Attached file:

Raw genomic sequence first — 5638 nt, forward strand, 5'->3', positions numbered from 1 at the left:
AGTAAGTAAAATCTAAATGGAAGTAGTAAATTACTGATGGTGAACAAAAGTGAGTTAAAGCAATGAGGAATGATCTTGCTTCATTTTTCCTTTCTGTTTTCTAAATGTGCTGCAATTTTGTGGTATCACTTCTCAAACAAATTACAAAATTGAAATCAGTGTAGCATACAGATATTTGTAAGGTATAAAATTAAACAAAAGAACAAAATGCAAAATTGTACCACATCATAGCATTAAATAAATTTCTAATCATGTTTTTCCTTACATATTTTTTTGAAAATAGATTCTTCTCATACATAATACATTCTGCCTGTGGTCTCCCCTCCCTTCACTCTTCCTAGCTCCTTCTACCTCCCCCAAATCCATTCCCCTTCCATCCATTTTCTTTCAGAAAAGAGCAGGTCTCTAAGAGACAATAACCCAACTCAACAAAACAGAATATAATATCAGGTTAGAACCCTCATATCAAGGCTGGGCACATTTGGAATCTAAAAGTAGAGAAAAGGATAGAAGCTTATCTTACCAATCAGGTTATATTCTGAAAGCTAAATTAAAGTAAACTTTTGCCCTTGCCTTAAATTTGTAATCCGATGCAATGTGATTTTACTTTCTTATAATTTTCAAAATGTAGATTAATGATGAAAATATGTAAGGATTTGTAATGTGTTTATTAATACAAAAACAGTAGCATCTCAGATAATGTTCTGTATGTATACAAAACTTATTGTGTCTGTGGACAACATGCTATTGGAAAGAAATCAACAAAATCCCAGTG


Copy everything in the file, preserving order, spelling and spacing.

Raw genomic sequence first — 5638 nt, forward strand, 5'->3', positions numbered from 1 at the left:
AGTAAGTAAAATCTAAATGGAAGTAGTAAATTACTGATGGTGAACAAAAGTGAGTTAAAGCAATGAGGAATGATCTTGCTTCATTTTTCCTTTCTGTTTTCTAAATGTGCTGCAATTTTGTGGTATCACTTCTCAAACAAATTACAAAATTGAAATCAGTGTAGCATACAGATATTTGTAAGGTATAAAATTAAACAAAAGAACAAAATGCAAAATTGTACCACATCATAGCATTAAATAAATTTCTAATCATGTTTTTCCTTACATATTTTTTTGAAAATAGATTCTTCTCATACATAATACATTCTGCCTGTGGTCTCCCCTCCCTTCACTCTTCCTAGCTCCTTCTACCTCCCCCAAATCCATTCCCCTTCCATCCATTTTCTTTCAGAAAAGAGCAGGTCTCTAAGAGACAATAACCCAACTCAACAAAACAGAATATAATATCAGGTTAGAACCCTCATATCAAGGCTGGGCACATTTGGAATCTAAAAGTAGAGAAAAGGATAGAAGCTTATCTTACCAATCAGGTTATATTCTGAAAGCTAAATTAAAGTAAACTTTTGCCCTTGCCTTAAATTTGTAATCCGATGCAATGTGATTTTACTTTCTTATAATTTTCAAAATGTAGATTAATGATGAAAATATGTAAGGATTTGTAATGTGTTTATTAATACAAAAACAGTAGCATCTCAGATAATGTTCTGTATGTATACAAAACTTATTGTGTCTGTGGACAACATGCTATTGGAAAGAAATCAACAAAATCCCAGTG